By Stephanie Stahl

PHILADELPHIA (CBS) — It’s time to fall back this weekend and turn the clocks back one hour. With the end of daylight saving time, doctors are predicting traditional seasonal depression will be even worse this year because of the pandemic.

Not to be too gloomy, but doctors say darker days are coming — not just because of the pandemic but also daylight saving time is ending.

“Spring forward, fall back,” a Philadelphia woman said.

It means less sunshine when depression traditionally increases.

“When that light is not there, it brings my mood down,” another Philadelphia woman said.

Less daylight impacts brain hormones and can trigger seasonal affective disorder.

“Serotonin and melatonin are both neurotransmitters, hormones in our body that keep us happy, that regulate our sleep and regulate our mood,” Angela Cantwell, administrator of behavioral health at Einstein, said.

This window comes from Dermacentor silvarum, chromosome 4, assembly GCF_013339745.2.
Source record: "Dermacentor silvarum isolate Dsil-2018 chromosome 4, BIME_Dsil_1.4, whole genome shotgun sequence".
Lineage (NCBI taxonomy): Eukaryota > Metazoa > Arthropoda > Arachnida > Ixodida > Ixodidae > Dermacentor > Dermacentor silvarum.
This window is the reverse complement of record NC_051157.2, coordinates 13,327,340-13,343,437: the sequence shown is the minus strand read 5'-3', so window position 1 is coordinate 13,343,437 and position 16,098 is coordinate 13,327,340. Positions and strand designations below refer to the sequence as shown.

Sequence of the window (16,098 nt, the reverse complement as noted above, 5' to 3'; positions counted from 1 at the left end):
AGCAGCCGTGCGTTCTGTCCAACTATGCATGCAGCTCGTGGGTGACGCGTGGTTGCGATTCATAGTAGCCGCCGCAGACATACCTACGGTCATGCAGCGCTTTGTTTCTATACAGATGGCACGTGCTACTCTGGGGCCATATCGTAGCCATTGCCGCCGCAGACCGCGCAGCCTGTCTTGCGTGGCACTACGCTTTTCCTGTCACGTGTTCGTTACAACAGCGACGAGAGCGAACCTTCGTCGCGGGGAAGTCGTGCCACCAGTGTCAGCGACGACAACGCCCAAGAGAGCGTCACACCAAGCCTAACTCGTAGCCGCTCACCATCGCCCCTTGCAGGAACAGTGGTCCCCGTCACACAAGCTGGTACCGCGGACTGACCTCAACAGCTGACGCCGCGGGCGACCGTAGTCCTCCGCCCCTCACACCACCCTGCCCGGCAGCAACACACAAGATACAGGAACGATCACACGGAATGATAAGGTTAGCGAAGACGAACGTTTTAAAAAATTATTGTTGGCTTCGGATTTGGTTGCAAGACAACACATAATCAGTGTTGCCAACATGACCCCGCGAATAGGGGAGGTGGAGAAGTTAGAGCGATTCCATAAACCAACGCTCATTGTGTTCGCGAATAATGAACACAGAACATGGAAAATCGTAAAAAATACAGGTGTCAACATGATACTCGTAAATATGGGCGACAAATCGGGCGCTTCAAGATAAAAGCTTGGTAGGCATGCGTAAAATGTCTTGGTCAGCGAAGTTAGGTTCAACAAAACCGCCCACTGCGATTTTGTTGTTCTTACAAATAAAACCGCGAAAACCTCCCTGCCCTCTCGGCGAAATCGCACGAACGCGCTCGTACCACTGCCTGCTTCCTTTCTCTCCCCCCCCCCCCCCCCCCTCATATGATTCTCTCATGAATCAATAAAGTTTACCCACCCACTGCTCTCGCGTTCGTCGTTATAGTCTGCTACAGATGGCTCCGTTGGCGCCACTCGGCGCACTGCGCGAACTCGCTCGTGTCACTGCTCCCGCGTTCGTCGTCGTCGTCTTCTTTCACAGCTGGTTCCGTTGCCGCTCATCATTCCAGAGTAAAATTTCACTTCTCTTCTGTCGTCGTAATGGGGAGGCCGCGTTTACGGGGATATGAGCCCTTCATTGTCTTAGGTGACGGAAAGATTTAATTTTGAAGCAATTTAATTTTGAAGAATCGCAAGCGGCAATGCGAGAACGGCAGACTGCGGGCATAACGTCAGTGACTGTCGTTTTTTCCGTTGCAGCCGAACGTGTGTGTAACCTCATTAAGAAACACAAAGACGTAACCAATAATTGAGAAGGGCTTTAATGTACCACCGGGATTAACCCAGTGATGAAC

Cantwell, who gets the winter blues herself, says this year will be worse.

“I think that 2020 has been a year for the books, for sure,” Cantwell said. “There are so many things out there that can contribute to folks’ depression.”

COVID-19 has infected 9 million Americans and killed almost 230,000. Businesses are devastated, schools disrupted, lives shaken, but at least we had a couple of months of sunshine and warmth. Now comes the cold weather, dark days and surging cases of COVID-19.

Signs of season depression include low motivation, impaired functioning, isolation, procrastination and a feeling of dread.

“It’s really important that we maintain connections with people, try to find a good in every day, try to find the purpose in every day,” Cantwell said. “Mindfulness is one of the greatest gifts that we can give ourselves, to be mindful of our feelings, recognize our feelings, sit with them for a minute and then decide we don’t want to feel that way anymore.”

Experts say sunlight, especially in the morning, is critical for improving mood along with getting regular exercise.

Doctors say it you can’t get enough sunlight, or need a little extra help, a lightbox or SAD lamp can be very helpful. If depression persists or becomes debilitating, professional help is warranted.

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Stephanie Stahl